Editor, This is an open letter to the commander of the 3rd Infantry Division and Fort Stewart:
Last week, I was at the sausage-making plant better known as the Georgia General Assembly. I was there for a good cause.
For our great nation, the symbol of our hard-fought freedom is our flag. I believe our flag should be flown with respect for our forefathers, the veterans and current servicemen and women who protect our freedom, and as a reminder of what we stand for as a nation.
March 10 - We headed into the home stretch and, as always, things started to get hectic at the Capitol.
How our community looks, from our gateways to our business districts and our neighborhoods, defines what our community is all about.
Editor, I believe our country is at a crossroads that will determine the course of our future. As we stand at this fork in the road, I find myself frightened because I do not trust that those who are choosing our path as a nation will fight for myself and other vet-
At a public gathering the other day, someone asked me how I'd sum up my views on Congress.
Most husbands, if they carry a photo of their wives, like for it to be one of glamour and beauty. That would not be my husband.
My husband and I are about to make our first big purchase since Reese joined our family. Don't get me wrong - with the amount of clothes, food and miscellaneous supplies a baby needs, a trip to the local big-box discount store does, on occasion, makes me feel like I've been taken to the cleaners. Technically, though, I think our seemingly imminent acquisition of a new vehicle would count as our family's first major expenditure, post-child.
Editor, This letter is in response to state Rep. Al Williams' column in Wednesday's paper. I believe he missed the point with the two House bills that he opposes concerning the Affordable Care Act, i.e. Obamacare. The issue is not that the state should or should not support such a law for partisan reasons, but that Georgia is an independent sovereign state and should not be forced to do the will of any federal president or Congress without the state's approval.
Editor, Having been a Liberty County resident off and on since 1975, I find it totally amusing that we still are discussing how to keep track of and collect taxes. Having never seen so many trailers until I got here, you would think we would have figured out how to tax them by now.
Ross Perot once said, "The budget should be balanced, the treasury should be refilled, the public debt should be reduced and the arrogance of public officials should be controlled." On the surface, the Midway revenue appears to balance with the expenditures. But in my opinion, the expenditures have been inflated to equal the revenue.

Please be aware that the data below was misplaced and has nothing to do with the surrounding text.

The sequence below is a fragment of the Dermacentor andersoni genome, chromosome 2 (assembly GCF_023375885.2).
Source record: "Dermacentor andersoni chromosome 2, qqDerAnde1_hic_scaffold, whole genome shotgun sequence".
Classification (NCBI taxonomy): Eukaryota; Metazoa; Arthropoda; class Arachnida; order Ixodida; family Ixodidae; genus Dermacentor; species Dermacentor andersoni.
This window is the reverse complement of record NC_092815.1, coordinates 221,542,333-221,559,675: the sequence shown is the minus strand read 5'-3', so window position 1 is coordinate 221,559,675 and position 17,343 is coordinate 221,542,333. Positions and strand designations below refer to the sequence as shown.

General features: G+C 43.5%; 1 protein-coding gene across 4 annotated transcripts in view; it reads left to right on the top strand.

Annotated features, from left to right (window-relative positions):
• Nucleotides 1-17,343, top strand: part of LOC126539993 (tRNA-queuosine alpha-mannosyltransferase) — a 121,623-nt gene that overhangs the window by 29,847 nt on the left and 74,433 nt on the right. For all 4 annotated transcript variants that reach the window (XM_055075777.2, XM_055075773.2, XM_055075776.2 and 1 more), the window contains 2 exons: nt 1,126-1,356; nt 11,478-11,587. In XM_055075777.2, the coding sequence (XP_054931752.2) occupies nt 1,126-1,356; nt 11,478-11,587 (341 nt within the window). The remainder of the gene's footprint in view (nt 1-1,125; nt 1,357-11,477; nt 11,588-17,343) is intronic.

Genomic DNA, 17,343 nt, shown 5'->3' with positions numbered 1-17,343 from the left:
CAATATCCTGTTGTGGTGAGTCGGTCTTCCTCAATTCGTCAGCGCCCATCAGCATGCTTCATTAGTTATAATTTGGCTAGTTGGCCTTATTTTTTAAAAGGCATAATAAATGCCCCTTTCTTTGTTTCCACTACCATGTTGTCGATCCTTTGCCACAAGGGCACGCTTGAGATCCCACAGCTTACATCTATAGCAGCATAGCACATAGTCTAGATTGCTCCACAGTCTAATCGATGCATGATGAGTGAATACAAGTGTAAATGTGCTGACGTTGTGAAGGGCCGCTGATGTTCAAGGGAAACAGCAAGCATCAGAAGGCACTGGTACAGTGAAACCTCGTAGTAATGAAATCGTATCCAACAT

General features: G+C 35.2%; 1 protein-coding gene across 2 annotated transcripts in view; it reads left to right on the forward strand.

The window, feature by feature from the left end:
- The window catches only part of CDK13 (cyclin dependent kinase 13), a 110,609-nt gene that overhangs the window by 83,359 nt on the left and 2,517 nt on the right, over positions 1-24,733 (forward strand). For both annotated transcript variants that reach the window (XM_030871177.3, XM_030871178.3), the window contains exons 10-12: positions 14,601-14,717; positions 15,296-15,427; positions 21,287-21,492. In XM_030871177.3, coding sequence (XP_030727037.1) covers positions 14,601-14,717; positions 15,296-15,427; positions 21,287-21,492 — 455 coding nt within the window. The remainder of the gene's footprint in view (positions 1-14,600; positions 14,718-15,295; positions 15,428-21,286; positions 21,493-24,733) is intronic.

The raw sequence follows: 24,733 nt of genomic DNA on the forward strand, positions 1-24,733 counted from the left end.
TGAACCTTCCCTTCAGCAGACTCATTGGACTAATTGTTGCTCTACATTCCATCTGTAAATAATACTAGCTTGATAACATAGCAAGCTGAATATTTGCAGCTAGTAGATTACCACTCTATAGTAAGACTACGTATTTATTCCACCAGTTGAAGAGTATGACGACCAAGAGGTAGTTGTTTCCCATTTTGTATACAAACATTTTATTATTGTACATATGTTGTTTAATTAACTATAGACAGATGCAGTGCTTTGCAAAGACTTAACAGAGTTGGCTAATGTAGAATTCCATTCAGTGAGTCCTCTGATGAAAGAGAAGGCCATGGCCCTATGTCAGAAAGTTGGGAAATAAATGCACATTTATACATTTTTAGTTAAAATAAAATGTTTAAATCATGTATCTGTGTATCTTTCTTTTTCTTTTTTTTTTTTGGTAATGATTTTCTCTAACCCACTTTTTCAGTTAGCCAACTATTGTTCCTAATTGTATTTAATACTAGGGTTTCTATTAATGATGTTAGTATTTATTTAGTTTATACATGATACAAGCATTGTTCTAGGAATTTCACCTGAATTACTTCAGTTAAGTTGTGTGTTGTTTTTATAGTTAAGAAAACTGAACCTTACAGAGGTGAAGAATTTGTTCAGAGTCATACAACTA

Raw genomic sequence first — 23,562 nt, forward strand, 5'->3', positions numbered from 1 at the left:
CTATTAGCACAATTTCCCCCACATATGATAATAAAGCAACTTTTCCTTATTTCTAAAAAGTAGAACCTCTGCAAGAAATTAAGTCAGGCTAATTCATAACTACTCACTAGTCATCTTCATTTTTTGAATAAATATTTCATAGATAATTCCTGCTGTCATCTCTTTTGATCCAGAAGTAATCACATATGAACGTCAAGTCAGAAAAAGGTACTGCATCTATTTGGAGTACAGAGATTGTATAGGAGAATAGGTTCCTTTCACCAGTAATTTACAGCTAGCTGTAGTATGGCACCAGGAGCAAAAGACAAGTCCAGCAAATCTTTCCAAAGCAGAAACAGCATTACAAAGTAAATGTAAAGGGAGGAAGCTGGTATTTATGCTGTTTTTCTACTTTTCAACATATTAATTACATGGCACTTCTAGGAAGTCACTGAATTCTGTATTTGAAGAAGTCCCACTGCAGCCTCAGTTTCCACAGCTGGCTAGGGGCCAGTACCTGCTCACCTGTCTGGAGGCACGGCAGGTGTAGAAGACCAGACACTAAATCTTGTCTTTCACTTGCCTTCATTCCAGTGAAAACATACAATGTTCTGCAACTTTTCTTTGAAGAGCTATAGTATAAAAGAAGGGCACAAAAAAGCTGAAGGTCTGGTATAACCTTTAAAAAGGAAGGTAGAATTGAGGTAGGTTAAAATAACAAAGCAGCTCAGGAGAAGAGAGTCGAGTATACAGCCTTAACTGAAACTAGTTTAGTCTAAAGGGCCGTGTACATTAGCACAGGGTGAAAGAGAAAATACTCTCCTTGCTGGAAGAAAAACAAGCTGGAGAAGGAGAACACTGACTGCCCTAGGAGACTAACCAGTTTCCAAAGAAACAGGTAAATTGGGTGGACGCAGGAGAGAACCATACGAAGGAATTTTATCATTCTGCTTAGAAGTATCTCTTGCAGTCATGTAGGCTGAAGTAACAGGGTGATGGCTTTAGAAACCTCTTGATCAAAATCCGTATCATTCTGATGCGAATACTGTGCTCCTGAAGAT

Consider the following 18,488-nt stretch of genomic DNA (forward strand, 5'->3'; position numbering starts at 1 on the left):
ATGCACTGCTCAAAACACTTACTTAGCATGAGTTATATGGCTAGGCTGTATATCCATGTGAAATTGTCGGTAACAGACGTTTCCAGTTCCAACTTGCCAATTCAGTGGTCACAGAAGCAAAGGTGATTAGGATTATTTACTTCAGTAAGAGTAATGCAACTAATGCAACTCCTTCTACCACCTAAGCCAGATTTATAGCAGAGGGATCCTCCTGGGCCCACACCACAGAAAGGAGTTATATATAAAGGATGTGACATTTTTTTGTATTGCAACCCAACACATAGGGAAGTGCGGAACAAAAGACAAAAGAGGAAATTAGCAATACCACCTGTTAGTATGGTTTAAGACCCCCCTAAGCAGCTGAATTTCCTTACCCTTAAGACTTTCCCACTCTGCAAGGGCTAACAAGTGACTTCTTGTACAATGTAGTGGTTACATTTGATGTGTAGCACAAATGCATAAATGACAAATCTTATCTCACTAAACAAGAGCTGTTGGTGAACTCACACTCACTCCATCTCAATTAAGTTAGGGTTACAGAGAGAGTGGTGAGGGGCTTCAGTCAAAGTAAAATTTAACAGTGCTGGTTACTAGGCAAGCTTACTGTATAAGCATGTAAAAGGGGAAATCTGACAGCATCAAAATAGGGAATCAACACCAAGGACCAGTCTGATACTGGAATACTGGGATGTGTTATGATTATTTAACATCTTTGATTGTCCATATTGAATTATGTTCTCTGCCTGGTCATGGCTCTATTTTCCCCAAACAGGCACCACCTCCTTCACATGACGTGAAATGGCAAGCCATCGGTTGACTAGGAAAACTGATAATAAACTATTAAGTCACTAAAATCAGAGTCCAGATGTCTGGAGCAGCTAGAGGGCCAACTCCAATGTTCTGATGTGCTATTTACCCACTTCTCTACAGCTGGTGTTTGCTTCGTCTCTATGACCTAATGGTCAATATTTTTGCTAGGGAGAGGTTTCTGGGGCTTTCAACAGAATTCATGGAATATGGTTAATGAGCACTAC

The scene: I-16 near Dublin.
March 3: While serving on the Appropriations Committee is a great honor, it is also a big responsibility. While most legislators went home last Thursday and Friday, me and other members of the Appropriations Committee remained in Atlanta working on the 2015 budget.
March 3 was the 30th legislative day of the 2014 session of the Georgia General Assembly, the final day for legislation to pass either the House of Representatives or the Senate in time to be considered by the other chamber this year.
April is Child Abuse Prevention Month in Georgia, as proclaimed by Gov. Nathan Deal. Child abuse is a subject I don't like to think about, let alone write about, and you probably would just as soon not read about. But it is there, and we need to acknowledge it and demand some solutions.
In the Georgia Legislature, even a relatively simple bill can turn into one of the most important pieces of legislation that is considered.
Just a wisp of time elapsed, and the almighty sand-gnat is back with a vengeance. Like a swallow returning to Capistrano or a martin to a gourd, the little varmints are back just in time for the Blessing of the Fleet. They just refuse to give up.
They all come with some kind of a price and all with a certain amount of disappointment, but still, Rodney keeps trying.
Call me an old-timer, but moms and dads just did things differently when I was a child. The overall approach to parenting seems to have changed so much. My parents fostered independence in my siblings and me. They wanted us to learn early on that we needed to be able to speak and do things for ourselves, and the sooner we understood that, the better off we'd be.
Editor, Hmm. I read in the Coastal Courier that Liberty County's government and various cities' political leaders have declared a war on blight. You know - yada, yada, yada.
In 1965, Wilbur Mills, the chairman of the powerful Ways and Means Committee, brought legislation establishing Medicare and Medicaid to the floor of the U.S. House.
Even by my impossibly high standards, this has been a good week. It began with a whack upside the head from a reader in South Georgia after I opined that those who want to change the way we teach our children in public schools ought to have their kids in public schools. I was referring to the efforts led by Sen. William Ligon, R-Brunswick, to overturn the Common Core curriculum in the recent legislative session.
Having had time to reflect on the recently completed 2014 session of the Georgia General Assembly, it is with great regret that I have to say it was the most embarrassing performance by your state legislature that I can remember.